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Thread: Quality of Tools

  1. #26
    Super Member ghostrider's Avatar
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    I think some of the confusion in this thread is due to semantics. PaperPrincess tried to point out that canvas and oils are not technically 'tools', they are supplies, and that's a significant difference.

    To learn a new technique, be it printmaking, sculpting, or quilting, premium quality supplies are not essential for success, but the quality of the tools used can have a major effect not only on the result of your effort, but also on whether you remain motivated to continue learning the craft.

    Where quilting is concerned, for example, it's one thing to use lesser quality fabric and thread while you're learning and something else altogether to use a 'make-do' machine that doesn't behave as it should and a ruler that is crooked. When I advise others, I always suggest they start with inexpensive, easily found supplies until they've had a chance to try the techniques (surface design mostly) and decide if they want to take it to the next level.

    There are many here who consider themselves artists, myself included though I personally prefer either fiber artist or textile artist to fabric artist, and many who do not. It makes absolutely no difference what we call ourselves, or what others call us for that matter. What matters is how we feel about what we do, who we are, what we produce, and what we leave behind.
    The Earth without art is just "Eh".

  2. #27
    Super Member JulieR's Avatar
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    Buying "the best" "you can afford" (two separate considerations) is sound advice for beginning quilters. Using tools of superior quality does not boost inherent skill, but using inferior tools and materials can certainly frustrate the process and result in a product that is of lower quality than what might have been made.

    A beginning quilter doesn't know what a rotary mat is supposed to be like so she might be discouraged if she has one that "flakes". Likewise if she has thread that breaks in her machine, or fabric that frays terribly, or scissors that don't cut as well as they should. Give her enough "environmental" problems and she'll think QUILTING is the root of the issue because she doesn't know it can be better. How far would you have gotten with painting if your canvases consistently shed enough lint to muck up your paint?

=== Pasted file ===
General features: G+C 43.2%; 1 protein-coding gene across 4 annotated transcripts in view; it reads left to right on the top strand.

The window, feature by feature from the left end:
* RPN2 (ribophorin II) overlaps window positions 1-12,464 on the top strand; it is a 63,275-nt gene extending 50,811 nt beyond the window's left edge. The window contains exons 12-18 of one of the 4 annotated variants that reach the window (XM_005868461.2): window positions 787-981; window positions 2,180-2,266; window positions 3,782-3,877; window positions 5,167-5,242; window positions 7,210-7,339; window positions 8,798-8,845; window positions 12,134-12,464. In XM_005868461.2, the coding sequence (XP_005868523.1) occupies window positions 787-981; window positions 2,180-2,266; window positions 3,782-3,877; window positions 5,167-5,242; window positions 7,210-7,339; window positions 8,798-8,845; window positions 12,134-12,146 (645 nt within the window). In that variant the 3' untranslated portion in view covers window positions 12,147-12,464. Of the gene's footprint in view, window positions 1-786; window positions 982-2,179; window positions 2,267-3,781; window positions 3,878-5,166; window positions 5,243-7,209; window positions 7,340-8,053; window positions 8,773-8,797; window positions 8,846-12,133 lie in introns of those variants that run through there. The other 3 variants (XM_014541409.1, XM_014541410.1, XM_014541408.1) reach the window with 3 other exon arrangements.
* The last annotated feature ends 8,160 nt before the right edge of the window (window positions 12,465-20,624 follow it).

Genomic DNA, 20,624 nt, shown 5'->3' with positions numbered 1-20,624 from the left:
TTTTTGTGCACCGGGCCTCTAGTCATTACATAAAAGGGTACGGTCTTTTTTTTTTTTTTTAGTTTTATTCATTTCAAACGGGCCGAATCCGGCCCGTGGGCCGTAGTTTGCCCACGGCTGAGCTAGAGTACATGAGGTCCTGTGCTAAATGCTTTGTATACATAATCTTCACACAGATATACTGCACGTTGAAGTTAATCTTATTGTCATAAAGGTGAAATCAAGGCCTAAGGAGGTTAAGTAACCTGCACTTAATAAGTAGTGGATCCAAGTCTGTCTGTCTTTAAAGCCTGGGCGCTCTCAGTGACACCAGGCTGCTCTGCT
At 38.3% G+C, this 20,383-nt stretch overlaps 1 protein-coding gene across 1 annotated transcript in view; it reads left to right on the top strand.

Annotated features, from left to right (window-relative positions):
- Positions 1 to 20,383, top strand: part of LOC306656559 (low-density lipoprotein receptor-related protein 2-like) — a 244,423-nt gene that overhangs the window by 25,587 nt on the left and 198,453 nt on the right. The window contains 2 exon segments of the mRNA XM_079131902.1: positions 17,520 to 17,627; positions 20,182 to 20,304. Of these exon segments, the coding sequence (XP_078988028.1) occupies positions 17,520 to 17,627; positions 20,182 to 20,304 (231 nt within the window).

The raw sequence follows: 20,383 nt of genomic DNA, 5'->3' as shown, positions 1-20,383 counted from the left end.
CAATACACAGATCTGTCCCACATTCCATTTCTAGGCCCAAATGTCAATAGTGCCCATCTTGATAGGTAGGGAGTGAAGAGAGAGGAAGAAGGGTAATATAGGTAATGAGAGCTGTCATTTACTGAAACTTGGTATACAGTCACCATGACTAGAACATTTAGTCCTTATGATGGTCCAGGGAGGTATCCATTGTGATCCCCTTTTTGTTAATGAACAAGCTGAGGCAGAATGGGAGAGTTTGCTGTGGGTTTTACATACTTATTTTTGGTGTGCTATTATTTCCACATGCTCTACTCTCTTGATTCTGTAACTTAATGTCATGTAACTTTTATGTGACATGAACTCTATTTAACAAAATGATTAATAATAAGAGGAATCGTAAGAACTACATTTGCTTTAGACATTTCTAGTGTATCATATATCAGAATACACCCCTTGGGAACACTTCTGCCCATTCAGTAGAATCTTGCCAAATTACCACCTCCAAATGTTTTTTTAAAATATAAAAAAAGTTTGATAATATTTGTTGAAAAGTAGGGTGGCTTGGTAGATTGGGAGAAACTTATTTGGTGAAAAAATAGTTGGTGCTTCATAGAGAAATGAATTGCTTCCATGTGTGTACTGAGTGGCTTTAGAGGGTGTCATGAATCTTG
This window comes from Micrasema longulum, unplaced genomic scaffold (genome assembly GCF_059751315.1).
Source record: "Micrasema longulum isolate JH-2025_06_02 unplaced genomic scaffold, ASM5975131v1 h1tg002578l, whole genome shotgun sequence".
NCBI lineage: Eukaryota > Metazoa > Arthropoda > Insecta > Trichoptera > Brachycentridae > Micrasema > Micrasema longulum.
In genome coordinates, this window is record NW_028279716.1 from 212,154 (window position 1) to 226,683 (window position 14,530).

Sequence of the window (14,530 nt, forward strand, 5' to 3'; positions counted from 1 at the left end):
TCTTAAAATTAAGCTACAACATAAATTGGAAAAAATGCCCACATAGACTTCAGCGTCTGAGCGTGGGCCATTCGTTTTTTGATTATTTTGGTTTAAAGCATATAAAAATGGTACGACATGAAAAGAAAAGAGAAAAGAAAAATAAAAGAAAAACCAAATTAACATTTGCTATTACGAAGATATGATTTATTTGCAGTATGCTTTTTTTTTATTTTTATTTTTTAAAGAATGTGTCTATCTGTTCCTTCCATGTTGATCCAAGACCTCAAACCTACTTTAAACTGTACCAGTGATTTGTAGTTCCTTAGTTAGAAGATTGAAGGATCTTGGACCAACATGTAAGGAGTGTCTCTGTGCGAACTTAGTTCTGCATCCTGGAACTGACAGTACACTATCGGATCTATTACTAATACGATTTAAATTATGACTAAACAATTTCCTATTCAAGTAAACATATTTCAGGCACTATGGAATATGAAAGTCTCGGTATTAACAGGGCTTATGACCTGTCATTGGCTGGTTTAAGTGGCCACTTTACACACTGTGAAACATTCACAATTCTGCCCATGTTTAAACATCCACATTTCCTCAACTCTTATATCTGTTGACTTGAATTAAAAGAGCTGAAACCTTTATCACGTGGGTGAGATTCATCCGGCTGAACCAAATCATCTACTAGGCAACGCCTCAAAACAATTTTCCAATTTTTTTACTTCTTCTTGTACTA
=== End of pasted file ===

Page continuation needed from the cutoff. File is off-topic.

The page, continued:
As quilters build their skills and experience they can better tell what a quality tool or material will be because they'll know WHY they're looking for certain things, and then price becomes less of a guideline and more of a project management consideration.

    In addition quilts, in general, are not meant to go on a wall or otherwise be handled gently. Quilts go to the park and the beach, they go in the washing machine, they go on beds where kids like to jump. They keep us warm, with both their form and their function. A quilt made with inferior materials (which cannot always be told by price) simply won't last as long or wear as well.

    I think you won't hear a lot of objection to your original post because many quilters don't think about "art" -- they think about doing what they love and call it quilting.

    Interesting thread.

  3. #28
    Senior Member Rose S.'s Avatar
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    I have enjoyed reading all of this. I am with JulieR...not having good tools could be so frustrating it could totally change how someone views quilting, or anything for that matter.

    When we first got married, for my birthday, my hubby went and got what he thought was a good sewing machine. A Kenmore. If I had never sewn before, I sure wouldn't after I got it. It would sew fine, then not sew. Jamming, thread bunching in back...you name, it would do it. I would take everything apart...look for stray threads, rethread.....change needle....and sometimes do it repeatedly and finally it would sew again for a while. It is still a mystery to me what was wrong with it. I never thought about taking it to a repair man...and still wouldn't. I gave it to Good Will...and suffered guilt for that.

    If I had not sewn at home, I would have thought that sewing was not worth the trouble. So, getting the best you can for what you are going to do is good advice, but that doesn't mean it has to have all the bells and whistles. To me 'best' means something that does what you want it to do consistently. I have an older Viking with lots of decorative stitches, lots of needle positions, but the majority of my sewing is done on my straight-stitch only Juki 98 Q.

  4. #29
    Power Poster Moonglow's Avatar